At least some people with records of supporting liberty were elected: Sen. Jeff Flake in Arizona and U.S. Reps. Justin Amash and Kerry Bentivolio in Michigan and Thomas Massie in Kentucky.
Also, Washington and Colorado voted to allow any adult to use marijuana. (But users beware. Your newfound freedom may be short-lived thanks to that extraordinary human being in the White House -- you know, the one who smoked pot when he was in school. Despite promising that he wouldn't, he has cracked down on pot dispensaries far more often than President Bush did.)
And voters in Maine, Maryland and Washington said yes to gay marriage; Minnesota defeated a proposed constitutional amendment that would have outlawed it.
That's the good news. But overall, the results were bad for freedom. As P.J. O'Rourke says, we need to "fix" government. By that, we mean "fixing" government the way we neuter a cat or spay a dog.
When it comes to foreign policy, we must teach our politicians to stop making messes in other people's yards. At home, they should stay out of our bedrooms.
Term limits would be good. When we give politicians power, they should know they don't get to keep it forever. They have to bring that power right back to us and drop it at our feet. "Good boy. Now go back outside!"
Sadly, President Obama's swooning fans don't want to tame politicians. They don't even seem to think much about freedom. We attended Obama's victory party in Chicago (we go so you don't have to) and asked his supporters what Obama's reelection means for freedom. People reacted as if they didn't understand the question.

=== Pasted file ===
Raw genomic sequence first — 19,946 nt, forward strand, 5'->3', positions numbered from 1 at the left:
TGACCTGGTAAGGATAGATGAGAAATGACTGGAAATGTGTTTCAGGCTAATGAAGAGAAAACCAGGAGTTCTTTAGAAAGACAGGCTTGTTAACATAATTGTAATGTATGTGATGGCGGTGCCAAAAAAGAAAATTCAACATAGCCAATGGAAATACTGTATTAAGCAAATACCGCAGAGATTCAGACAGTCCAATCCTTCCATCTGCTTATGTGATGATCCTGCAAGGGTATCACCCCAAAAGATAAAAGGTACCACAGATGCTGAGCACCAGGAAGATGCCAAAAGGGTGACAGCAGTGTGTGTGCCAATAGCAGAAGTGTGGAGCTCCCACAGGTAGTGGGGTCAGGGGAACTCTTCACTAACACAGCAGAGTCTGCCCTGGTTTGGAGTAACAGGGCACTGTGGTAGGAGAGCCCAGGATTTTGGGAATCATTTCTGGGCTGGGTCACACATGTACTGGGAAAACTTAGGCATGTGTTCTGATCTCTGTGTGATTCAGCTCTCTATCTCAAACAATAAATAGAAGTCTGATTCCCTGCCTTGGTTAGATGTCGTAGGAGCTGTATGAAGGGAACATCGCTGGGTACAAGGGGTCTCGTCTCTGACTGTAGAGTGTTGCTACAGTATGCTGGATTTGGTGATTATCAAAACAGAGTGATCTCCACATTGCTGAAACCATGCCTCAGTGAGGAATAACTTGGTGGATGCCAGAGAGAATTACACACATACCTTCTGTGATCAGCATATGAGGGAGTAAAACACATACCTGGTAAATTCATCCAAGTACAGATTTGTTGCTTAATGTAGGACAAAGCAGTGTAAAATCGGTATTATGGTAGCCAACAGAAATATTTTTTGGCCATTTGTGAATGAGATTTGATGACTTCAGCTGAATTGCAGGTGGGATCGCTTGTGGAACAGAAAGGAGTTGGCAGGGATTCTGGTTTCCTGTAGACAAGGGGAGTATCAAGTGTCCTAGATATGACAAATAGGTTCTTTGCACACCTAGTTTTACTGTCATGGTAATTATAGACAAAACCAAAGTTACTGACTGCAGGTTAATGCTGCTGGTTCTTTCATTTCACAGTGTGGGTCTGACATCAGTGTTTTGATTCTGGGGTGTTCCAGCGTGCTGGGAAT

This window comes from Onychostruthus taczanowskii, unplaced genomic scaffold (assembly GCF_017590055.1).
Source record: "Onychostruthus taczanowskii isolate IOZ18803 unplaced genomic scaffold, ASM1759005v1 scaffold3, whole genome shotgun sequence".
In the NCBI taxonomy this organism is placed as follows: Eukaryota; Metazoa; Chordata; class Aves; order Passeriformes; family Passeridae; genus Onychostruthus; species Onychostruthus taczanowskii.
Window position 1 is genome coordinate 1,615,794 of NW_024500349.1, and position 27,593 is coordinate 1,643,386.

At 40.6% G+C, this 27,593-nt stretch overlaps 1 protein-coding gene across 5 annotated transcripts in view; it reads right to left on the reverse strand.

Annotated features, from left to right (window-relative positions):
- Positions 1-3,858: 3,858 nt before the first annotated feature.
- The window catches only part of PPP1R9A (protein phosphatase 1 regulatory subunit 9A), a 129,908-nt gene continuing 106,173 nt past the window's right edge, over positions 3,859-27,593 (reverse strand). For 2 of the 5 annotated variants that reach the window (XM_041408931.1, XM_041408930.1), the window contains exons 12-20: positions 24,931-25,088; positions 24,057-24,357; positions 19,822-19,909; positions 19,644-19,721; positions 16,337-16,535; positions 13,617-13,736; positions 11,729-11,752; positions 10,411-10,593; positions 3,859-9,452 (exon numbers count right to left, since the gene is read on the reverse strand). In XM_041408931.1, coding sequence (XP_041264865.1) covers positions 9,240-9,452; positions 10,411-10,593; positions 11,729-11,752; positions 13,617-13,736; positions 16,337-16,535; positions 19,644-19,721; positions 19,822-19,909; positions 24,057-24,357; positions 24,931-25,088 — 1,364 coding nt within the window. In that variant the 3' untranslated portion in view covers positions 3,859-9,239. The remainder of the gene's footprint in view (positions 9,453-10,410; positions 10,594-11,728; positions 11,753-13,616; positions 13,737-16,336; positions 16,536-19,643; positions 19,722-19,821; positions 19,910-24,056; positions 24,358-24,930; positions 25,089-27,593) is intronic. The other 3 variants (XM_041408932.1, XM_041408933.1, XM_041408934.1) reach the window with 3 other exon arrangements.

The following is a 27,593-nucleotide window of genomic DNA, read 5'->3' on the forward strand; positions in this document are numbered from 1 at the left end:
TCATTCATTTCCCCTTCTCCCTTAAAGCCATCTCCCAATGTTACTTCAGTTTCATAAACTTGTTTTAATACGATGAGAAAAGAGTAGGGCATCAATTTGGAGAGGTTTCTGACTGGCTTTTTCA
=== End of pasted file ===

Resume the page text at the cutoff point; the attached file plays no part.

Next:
"Freedom?" one asked.
"Um, yes, I have no idea," said another.
It's not on their radar, and that's upsetting. Some wouldn't know freedom if they fell over it. To many, "freedom" means getting the government to force women's employers to pay for birth control.
Sorry, that's not freedom. That's force.
Obama's supporters seem to think it's enough to put this extraordinary man in office. After that, he will take care of everything. Spare us the details.
"Obama is a classic example of this cult of the presidency," said David Boaz of the Cato Institute. "But the idea that any politician can just fix the problems in society -- that there's some magic there -- that doesn't start with Obama. It goes a long way back."